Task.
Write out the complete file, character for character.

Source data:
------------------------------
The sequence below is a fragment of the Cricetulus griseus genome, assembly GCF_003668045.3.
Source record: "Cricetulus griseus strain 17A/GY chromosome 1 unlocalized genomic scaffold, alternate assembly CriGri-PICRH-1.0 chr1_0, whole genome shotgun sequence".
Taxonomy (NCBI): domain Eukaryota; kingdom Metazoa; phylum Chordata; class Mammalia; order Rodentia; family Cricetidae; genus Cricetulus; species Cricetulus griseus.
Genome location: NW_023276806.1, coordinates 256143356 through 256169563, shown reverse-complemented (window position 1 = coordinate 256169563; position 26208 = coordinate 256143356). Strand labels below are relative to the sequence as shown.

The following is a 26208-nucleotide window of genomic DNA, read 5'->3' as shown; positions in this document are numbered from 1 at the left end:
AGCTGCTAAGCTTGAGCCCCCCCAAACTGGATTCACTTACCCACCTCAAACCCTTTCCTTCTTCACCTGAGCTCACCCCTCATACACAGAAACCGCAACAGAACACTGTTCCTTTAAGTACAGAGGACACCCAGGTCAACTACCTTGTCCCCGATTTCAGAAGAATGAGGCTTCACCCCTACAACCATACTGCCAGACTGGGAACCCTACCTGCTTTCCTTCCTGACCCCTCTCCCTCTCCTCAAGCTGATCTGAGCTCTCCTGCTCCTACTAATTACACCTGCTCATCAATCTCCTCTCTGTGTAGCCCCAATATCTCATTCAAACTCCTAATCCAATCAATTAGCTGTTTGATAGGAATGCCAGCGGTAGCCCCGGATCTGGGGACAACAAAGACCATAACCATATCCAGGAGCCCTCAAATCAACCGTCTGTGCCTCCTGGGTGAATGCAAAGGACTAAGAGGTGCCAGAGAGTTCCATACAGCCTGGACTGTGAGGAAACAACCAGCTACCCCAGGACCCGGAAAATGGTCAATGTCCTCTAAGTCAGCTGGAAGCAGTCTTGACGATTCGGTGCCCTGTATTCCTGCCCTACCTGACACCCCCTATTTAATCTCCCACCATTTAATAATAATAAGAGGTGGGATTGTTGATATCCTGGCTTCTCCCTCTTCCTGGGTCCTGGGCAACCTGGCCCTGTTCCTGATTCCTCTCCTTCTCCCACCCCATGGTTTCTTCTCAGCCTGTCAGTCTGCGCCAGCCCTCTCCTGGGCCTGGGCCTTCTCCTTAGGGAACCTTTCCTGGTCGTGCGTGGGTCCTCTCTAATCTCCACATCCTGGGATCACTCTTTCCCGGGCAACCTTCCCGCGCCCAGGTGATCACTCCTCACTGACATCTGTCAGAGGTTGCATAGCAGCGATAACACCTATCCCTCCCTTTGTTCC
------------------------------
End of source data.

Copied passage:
The sequence below is a fragment of the Cricetulus griseus genome, assembly GCF_003668045.3.
Source record: "Cricetulus griseus strain 17A/GY chromosome 1 unlocalized genomic scaffold, alternate assembly CriGri-PICRH-1.0 chr1_0, whole genome shotgun sequence".
Taxonomy (NCBI): domain Eukaryota; kingdom Metazoa; phylum Chordata; class Mammalia; order Rodentia; family Cricetidae; genus Cricetulus; species Cricetulus griseus.
Genome location: NW_023276806.1, coordinates 256143356 through 256169563, shown reverse-complemented (window position 1 = coordinate 256169563; position 26208 = coordinate 256143356). Strand labels below are relative to the sequence as shown.

The following is a 26208-nucleotide window of genomic DNA, read 5'->3' as shown; positions in this document are numbered from 1 at the left end:
AGCTGCTAAGCTTGAGCCCCCCCAAACTGGATTCACTTACCCACCTCAAACCCTTTCCTTCTTCACCTGAGCTCACCCCTCATACACAGAAACCGCAACAGAACACTGTTCCTTTAAGTACAGAGGACACCCAGGTCAACTACCTTGTCCCCGATTTCAGAAGAATGAGGCTTCACCCCTACAACCATACTGCCAGACTGGGAACCCTACCTGCTTTCCTTCCTGACCCCTCTCCCTCTCCTCAAGCTGATCTGAGCTCTCCTGCTCCTACTAATTACACCTGCTCATCAATCTCCTCTCTGTGTAGCCCCAATATCTCATTCAAACTCCTAATCCAATCAATTAGCTGTTTGATAGGAATGCCAGCGGTAGCCCCGGATCTGGGGACAACAAAGACCATAACCATATCCAGGAGCCCTCAAATCAACCGTCTGTGCCTCCTGGGTGAATGCAAAGGACTAAGAGGTGCCAGAGAGTTCCATACAGCCTGGACTGTGAGGAAACAACCAGCTACCCCAGGACCCGGAAAATGGTCAATGTCCTCTAAGTCAGCTGGAAGCAGTCTTGACGATTCGGTGCCCTGTATTCCTGCCCTACCTGACACCCCCTATTTAATCTCCCACCATTTAATAATAATAAGAGGTGGGATTGTTGATATCCTGGCTTCTCCCTCTTCCTGGGTCCTGGGCAACCTGGCCCTGTTCCTGATTCCTCTCCTTCTCCCACCCCATGGTTTCTTCTCAGCCTGTCAGTCTGCGCCAGCCCTCTCCTGGGCCTGGGCCTTCTCCTTAGGGAACCTTTCCTGGTCGTGCGTGGGTCCTCTCTAATCTCCACATCCTGGGATCACTCTTTCCCGGGCAACCTTCCCGCGCCCAGGTGATCACTCCTCACTGACATCTGTCAGAGGTTGCATAGCAGCGATAACACCTATCCCTCCCTTTGTTCC